Jeffrey was VERY sick. So sick that I took him to the vet at 8 AM yesterday. She couldn’t find anything wrong with him, so directed me to feed him boiled chicken and rice. This morning he ate some, the first food he’s had for over 2 days. He then wagged his tail. I’d say he’s turning the corner. Phew!
I had to bring home some correction and I was getting kids who had self-isolated earlier to send me work via email, so I was still keeping busy in the last few weeks of term. One poor little boy, who only scored 4/30 on his grammar test, sent me what sounded like a chirpy little email after I released his mark to him.
Something along the lines of “Hi Ms Jones! Could you please send me my grammar test so my Mum and tutor can go over it with me? I’d really appreciate it. Thanks!”
Poor kid. That’s the LAST thing anyone would want. His Mum was almost certainly standing by his shoulder, dictating what to type. I’d already given him 15 extra minutes to complete the test, as I knew he struggles with English. Fortunately – or UNfortunately, depending on whether you’re the student or his Mum – his was a test I’d brought home. So I photo-ed the pages and emailed them across.
Another chirpy email thanked me. Poor kid…
One of the projects I want to get done is to paint the front fence. Over the fullness of time, the lawn will be mostly replaced by garden beds. It’ll be an oasis. The following photo is the colour scheme I’ve chosen.
My parents have been gallivanting around, so I had a stern talking-to with them. They’re over 80, for God’s sake. Anyway, after this, they’ll either heed what I say or they just won’t tell me. After all we’ve been through with them, health-wise, over the past year, you’d think they’d be more sensible.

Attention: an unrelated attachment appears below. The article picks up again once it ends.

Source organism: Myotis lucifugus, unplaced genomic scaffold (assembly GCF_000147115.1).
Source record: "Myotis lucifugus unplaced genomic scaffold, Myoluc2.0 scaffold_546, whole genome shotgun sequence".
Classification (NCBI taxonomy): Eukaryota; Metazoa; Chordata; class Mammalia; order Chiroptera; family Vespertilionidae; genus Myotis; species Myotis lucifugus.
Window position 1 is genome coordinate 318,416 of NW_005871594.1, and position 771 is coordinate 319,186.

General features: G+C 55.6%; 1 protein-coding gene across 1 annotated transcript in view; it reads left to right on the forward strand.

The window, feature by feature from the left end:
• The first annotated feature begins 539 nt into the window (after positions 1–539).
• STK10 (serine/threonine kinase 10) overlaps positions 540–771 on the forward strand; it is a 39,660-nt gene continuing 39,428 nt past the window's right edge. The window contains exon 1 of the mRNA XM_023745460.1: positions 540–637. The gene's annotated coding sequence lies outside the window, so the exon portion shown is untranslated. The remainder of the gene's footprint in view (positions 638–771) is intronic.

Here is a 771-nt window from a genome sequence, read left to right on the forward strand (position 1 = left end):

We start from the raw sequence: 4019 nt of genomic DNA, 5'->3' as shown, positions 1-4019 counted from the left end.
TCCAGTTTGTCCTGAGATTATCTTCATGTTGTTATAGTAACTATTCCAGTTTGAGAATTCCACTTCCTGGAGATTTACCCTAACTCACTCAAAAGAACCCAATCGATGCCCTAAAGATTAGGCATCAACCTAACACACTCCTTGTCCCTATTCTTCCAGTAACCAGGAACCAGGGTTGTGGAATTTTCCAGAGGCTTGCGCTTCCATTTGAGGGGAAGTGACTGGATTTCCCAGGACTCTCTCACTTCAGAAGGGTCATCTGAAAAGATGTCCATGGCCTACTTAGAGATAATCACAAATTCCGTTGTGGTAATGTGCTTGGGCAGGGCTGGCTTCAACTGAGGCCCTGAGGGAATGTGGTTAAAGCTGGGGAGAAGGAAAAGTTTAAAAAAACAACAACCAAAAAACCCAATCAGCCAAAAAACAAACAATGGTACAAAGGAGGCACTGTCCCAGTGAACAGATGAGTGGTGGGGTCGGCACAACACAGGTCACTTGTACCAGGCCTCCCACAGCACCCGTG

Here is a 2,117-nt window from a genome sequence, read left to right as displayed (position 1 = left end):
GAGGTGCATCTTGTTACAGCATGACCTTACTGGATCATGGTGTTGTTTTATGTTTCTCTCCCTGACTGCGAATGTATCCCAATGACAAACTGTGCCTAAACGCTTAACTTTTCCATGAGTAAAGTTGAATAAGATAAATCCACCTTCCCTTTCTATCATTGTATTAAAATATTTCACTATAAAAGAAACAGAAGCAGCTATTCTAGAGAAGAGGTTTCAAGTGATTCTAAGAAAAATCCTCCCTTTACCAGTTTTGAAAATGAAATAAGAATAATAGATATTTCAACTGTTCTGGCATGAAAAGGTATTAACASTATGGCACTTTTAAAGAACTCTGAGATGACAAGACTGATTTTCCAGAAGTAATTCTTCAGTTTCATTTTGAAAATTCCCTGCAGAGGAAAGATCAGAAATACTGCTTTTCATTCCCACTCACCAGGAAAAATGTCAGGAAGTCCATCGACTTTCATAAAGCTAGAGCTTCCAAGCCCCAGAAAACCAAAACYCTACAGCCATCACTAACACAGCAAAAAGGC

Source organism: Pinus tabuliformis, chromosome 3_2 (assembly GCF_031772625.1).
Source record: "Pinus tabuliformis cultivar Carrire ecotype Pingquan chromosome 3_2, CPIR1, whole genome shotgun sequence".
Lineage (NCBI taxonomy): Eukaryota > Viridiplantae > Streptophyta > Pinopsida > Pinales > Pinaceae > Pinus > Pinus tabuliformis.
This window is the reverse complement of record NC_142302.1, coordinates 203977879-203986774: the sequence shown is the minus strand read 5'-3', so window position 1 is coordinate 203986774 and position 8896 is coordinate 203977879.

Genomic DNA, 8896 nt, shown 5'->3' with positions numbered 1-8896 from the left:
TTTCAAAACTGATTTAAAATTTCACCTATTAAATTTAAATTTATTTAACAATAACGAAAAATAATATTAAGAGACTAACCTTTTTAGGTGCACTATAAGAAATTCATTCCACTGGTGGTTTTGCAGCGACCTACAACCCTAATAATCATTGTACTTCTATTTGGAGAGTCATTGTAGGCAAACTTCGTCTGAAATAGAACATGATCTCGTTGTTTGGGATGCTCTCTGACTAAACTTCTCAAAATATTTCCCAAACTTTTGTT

It was the end of the month yesterday, so I did my usual monthly net worth check. I estimated that it would’ve gone down around 150K due to the wild ride that the share market has been delivering. Imagine my relief when I was ‘only’ down 107K!! Feels like a bargain! Fortunate Frogdancer strikes again!
But look at this fine pumpkin. I’ve never been able to grow them before, but the compost materials I’ve been bringing home from work, coupled with the wicking beds, have brought forth a bonanza of pumpkins. I’m so happy. This one was so heavy it fell off the vine, so Ryan25 brought it in. It’s sitting next to the tromboncino zucchini seeds I’m drying for next year.
Ryan25 just came in to tell me that it looks like Australia is starting to flatten out the curve, which is good news. Meanwhile in the US, this is happening:
It beggars belief, doesn’t it?
Anyway, I hope that you and yours are safe and well. It’s a time to quietly enjoy our nearest and dearests and live life at a slower pace. It’s Wednesday morning at 10:30 and I’m still sitting on the couch in my pjs. On a normal Wednesday I would have taught 2 classes by now! Jeff is snoring beside me, Ryan25 is playing some 80’s music and the sun is shining. I’ll have brunch and get out into the garden today, I think.
“May you live in interesting times” goes the ancient blessing/curse. Well here we are. Two weeks ago today I was flying in a helicopter without a care in the world and now the world is in covid19 lockdown.